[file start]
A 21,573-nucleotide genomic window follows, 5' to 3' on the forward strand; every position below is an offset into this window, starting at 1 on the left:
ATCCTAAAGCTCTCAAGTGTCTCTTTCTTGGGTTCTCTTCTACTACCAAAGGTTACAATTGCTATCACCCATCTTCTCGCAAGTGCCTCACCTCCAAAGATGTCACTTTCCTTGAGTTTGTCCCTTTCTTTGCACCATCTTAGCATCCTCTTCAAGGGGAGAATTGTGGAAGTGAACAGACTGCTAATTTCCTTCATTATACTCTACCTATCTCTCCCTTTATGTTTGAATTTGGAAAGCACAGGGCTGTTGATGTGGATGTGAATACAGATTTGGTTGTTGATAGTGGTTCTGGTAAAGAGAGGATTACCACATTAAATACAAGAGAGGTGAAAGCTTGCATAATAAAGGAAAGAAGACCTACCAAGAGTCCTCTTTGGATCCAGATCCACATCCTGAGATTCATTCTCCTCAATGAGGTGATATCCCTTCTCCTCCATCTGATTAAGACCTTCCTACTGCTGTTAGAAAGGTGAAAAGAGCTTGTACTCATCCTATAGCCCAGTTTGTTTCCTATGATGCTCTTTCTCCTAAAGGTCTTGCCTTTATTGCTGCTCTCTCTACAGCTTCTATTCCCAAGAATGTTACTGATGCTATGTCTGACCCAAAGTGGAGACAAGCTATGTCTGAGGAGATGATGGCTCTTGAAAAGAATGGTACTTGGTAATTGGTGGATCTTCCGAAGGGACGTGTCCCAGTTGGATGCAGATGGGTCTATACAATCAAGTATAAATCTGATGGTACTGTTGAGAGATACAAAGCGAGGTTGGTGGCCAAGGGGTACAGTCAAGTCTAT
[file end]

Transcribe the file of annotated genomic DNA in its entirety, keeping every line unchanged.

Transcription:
A 21,573-nucleotide genomic window follows, 5' to 3' on the forward strand; every position below is an offset into this window, starting at 1 on the left:
ATCCTAAAGCTCTCAAGTGTCTCTTTCTTGGGTTCTCTTCTACTACCAAAGGTTACAATTGCTATCACCCATCTTCTCGCAAGTGCCTCACCTCCAAAGATGTCACTTTCCTTGAGTTTGTCCCTTTCTTTGCACCATCTTAGCATCCTCTTCAAGGGGAGAATTGTGGAAGTGAACAGACTGCTAATTTCCTTCATTATACTCTACCTATCTCTCCCTTTATGTTTGAATTTGGAAAGCACAGGGCTGTTGATGTGGATGTGAATACAGATTTGGTTGTTGATAGTGGTTCTGGTAAAGAGAGGATTACCACATTAAATACAAGAGAGGTGAAAGCTTGCATAATAAAGGAAAGAAGACCTACCAAGAGTCCTCTTTGGATCCAGATCCACATCCTGAGATTCATTCTCCTCAATGAGGTGATATCCCTTCTCCTCCATCTGATTAAGACCTTCCTACTGCTGTTAGAAAGGTGAAAAGAGCTTGTACTCATCCTATAGCCCAGTTTGTTTCCTATGATGCTCTTTCTCCTAAAGGTCTTGCCTTTATTGCTGCTCTCTCTACAGCTTCTATTCCCAAGAATGTTACTGATGCTATGTCTGACCCAAAGTGGAGACAAGCTATGTCTGAGGAGATGATGGCTCTTGAAAAGAATGGTACTTGGTAATTGGTGGATCTTCCGAAGGGACGTGTCCCAGTTGGATGCAGATGGGTCTATACAATCAAGTATAAATCTGATGGTACTGTTGAGAGATACAAAGCGAGGTTGGTGGCCAAGGGGTACAGTCAAGTCTAT